a mixture of 80-mesh and ZOO-mesh granular
material such as fused quartz, silica or the like.
system with which the current~limiting fuse is 55 The ?ne grain material greatly increases the volt
age gradient to produce a much higher current
2,408,351
3
limiting action while the coarse grain material
tends to provide a more gradual insertion of re
sistance into the circuit so as to some extent min
imize the voltage surges that are produced. By
varying the proportions of the diiferent grain
size materials which are intimately mixed, var
ious operating conditions can be obtained al
though I have found an intimate mixture of 80
-~
mixture of inert granular material indicated at
I6 and I1 embeds the current-interrupting ele
ment l5. As will be obvious from the drawing,
the core M is of generally star-shaped construc
tion in that it has a, plurality of longitudinally
extending ?ns or ribs, one of which is designated
as l8. Although the illustrated core M has four
such ?ns, a core having more than four ?ns may
be‘ employed depending upon the rating and size
mesh and 200-mesh inert granular arc-extin 10 of the particular fuse. The advantage of the star
guishing material most satisfactory from the
shaped core is that the current-interrupting ele
standpoint of high current-limiting action with
out introducing too great a voltage surge.
Referring now to the drawing, I have disclosed
ment IE or fusible element, touches the core only
at spaced points so that the maximum length
of the fusible element is exposed to the inert
a tubular enclosing casing [0 which is constructed
granular ?ller material indicated at It and I1.
15
of glass, porcelain or other suitable insulating
spirally winding the interrupting element on a
material.
Metallic terminal ferrules H are se
cured respectively on the opposite ends of the
casing :by means of any suitable form of glass-to
metal seal indicated at l2. The ends of ferrules
II are closed by caps l3 sealed in place although,
if desired, the caps may be made integrally with
the ferrules. An elongated insulating support or
core l4 comprised of high heat-resisting ceramic
or other suitable material extends longitudinally
in casing ID. This .core serves to support a cur
rent-interrupting element or conductorl5 adapt
ed to fuse throughout a section of considerable
length, which is spirally wound on the core 14.
Although the current-interrupting element H‘: of
the illustrated device comprises only a single con
ductor, it is common in the construction of such
current-limiting devices to employ one or more
vcore permits the installation of an element of
relatively great length in a casing of practical
dimensions.
The opposite ends of the fusible element iii
are electrically connected with the terminals or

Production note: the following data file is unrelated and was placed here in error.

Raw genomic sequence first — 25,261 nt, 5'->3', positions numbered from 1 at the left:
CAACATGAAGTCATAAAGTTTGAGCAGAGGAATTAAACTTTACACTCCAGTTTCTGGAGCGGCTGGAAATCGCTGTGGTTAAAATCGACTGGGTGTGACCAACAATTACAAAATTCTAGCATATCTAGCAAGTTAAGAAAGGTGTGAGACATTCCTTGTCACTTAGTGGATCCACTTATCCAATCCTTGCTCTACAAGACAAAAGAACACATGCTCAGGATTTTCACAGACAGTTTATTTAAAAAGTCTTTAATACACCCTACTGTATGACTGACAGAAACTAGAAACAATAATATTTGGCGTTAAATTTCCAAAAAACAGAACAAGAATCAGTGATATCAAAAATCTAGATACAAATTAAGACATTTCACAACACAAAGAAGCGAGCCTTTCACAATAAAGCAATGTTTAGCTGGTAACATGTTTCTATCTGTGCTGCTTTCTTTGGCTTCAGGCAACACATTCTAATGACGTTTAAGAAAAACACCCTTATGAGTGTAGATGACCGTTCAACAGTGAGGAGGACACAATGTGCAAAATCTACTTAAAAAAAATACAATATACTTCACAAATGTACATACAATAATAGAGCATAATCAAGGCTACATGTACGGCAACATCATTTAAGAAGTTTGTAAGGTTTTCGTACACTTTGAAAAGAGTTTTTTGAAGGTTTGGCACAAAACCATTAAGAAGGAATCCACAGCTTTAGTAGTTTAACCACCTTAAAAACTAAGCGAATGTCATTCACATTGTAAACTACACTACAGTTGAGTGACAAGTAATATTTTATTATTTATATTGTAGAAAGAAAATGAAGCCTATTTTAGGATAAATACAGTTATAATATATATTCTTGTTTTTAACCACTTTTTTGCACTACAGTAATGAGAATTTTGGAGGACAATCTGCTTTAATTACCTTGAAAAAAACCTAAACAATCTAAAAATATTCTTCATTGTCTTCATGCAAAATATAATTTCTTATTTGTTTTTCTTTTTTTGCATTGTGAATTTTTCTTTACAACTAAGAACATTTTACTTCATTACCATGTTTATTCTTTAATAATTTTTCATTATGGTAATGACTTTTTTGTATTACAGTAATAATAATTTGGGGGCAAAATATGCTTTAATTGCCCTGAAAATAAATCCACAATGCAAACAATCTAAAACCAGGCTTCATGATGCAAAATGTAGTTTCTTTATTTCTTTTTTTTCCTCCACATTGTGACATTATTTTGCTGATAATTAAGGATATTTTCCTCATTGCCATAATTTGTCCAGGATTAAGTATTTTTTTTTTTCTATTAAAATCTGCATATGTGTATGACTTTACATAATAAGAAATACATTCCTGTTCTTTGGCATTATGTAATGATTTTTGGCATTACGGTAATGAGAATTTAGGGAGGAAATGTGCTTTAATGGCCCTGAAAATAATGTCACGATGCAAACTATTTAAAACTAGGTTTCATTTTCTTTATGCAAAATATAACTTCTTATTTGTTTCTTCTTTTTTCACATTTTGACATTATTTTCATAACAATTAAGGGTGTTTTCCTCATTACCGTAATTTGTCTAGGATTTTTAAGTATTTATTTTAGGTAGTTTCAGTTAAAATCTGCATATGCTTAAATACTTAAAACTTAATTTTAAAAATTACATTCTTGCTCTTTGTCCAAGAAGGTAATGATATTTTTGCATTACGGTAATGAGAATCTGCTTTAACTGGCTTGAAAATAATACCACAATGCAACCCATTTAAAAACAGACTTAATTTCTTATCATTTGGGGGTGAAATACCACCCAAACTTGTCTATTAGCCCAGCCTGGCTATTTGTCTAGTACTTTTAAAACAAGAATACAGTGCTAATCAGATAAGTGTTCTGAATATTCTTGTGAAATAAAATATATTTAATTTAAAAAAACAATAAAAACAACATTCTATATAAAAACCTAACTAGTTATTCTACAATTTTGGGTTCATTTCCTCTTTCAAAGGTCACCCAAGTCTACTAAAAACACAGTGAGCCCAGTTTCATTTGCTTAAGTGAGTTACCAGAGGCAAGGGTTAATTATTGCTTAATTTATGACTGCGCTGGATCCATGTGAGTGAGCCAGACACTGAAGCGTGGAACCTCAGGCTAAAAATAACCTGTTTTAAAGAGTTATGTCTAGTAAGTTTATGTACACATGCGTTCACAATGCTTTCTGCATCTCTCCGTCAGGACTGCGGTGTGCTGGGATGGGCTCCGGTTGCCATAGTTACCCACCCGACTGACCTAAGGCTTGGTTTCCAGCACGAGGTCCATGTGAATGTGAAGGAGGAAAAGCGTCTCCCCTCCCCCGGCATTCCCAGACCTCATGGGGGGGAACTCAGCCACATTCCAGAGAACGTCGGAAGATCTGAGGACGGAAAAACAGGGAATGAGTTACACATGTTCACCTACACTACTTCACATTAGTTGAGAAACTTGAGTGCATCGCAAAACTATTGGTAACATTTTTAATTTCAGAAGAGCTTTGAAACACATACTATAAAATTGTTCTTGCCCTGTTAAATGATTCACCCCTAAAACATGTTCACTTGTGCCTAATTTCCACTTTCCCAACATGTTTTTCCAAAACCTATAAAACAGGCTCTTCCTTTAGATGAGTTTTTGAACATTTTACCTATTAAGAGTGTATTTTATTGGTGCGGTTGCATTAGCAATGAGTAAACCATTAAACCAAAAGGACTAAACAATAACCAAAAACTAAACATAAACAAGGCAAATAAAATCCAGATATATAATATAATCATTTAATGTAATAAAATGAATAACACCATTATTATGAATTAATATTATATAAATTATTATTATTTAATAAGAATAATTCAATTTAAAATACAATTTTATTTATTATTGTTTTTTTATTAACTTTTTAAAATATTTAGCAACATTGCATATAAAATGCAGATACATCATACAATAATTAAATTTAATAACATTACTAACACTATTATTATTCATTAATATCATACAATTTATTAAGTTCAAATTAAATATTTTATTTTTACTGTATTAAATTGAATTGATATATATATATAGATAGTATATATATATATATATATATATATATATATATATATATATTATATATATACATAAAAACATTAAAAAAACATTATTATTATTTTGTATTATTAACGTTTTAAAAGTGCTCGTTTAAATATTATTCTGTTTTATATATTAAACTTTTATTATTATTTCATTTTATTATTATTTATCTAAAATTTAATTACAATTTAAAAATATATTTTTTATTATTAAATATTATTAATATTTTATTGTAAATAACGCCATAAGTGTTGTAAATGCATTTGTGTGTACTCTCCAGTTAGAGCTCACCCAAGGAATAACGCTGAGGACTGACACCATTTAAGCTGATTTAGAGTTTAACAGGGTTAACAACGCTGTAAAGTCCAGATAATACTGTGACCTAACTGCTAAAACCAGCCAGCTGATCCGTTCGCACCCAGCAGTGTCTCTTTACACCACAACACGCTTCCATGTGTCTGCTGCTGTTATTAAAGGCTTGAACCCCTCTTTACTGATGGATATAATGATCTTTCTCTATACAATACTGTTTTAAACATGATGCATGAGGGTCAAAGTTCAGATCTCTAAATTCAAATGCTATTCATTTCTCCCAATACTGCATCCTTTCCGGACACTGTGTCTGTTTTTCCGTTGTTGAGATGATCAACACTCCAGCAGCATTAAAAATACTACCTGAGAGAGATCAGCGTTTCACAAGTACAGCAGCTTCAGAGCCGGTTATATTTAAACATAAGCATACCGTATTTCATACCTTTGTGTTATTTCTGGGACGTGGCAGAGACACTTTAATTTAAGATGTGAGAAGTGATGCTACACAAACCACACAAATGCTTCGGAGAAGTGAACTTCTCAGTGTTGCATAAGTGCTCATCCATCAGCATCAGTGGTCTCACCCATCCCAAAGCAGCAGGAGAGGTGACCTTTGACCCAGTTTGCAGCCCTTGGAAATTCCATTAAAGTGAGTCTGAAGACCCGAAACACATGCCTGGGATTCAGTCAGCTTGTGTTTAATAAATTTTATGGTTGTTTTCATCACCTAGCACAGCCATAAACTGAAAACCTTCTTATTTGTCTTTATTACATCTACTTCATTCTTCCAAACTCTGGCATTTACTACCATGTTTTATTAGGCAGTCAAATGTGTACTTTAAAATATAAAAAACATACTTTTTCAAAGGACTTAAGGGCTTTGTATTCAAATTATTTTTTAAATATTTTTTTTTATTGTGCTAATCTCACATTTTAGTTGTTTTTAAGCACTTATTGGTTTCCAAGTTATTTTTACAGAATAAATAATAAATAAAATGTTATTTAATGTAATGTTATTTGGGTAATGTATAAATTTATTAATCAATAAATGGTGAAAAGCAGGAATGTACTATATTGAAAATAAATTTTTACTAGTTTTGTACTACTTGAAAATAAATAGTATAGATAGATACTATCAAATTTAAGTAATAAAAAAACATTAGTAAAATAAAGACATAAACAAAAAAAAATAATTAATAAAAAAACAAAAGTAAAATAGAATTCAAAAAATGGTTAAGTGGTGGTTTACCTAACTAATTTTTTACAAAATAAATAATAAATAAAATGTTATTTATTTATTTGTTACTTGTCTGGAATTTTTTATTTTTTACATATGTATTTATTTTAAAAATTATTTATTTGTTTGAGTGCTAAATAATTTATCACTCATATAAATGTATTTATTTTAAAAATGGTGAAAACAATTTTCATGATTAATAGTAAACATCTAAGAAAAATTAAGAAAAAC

ferrules H as by conducting means is which also
serve to support the core M at the axis of tubu
lar casing In.
It should .be understood that means to further
limit the surge voltage such as are disclosed in
Lohausen Patent 2,157,907, granted May 9, 1939,
and assigned to the assignee of the present appli
cation, may be employed, although with my im
proved fuse construction such means for limiting
the surge voltage may not be necessary.
While I have disclosed a particular embodiment
of my invention, it will be apparent to those skilled
in the art that my invention is not limited to
ing. This is for the reason that it has been found
the particular construction shown but that
35
that most effective current-limiting action is pro
changes and modi?cations may be made without
duced when conductors of very thin cross-section
departing from the spirit and scope of my inven
are employed. Hence, where the current rating
tion and I aim in the appended claim to cover all
demands a relatively large cross-section, it is de
such changes and modi?cations.
sirable to divide this total cross-section into a
What I claim as new and desire to secure by
number of parallel-connected conductors having
Letters Patent of the United States, is:
a thin cross-section such as a plurality of ?ne
In a high tension fuse of the current-limiting
silver or zinc wires.
.
type, the combination of a totally enclosed cas
The interior of casing H], in accordance with
ing containing a body of arc-quenching medium.
my invention, is ?lled with an intimate mixture
comprising an intimate mixture of 200-mesh and.
of relatively coarse grain and relatively ?ne grain
80-mesh granular inert material, and a conductor
inert granular arc-quenching material. The rela
embedded in said material which conductor is
tively coarse grain material which might be 80
adapted to dissipate throughout a fusible section
mesh fused quartz or silica, is indicated at US
of considerable length as distinguished from dis
while the relatively fine grain material which is
sipation only at a, point of reduced cross-section
preferably 200-mesh fused quartz, or silica, is in
upon subjection of the fusible section to excessv
dicated at [1. The intimate mixture of this ma
current of large magnitude.
terial produces an improved current-limiting ac
CHAUNCEY G. SUITS.
main conductors depending upon the current rat
tion without subjecting the associated circuits to
abnormally high voltage surges. This intimate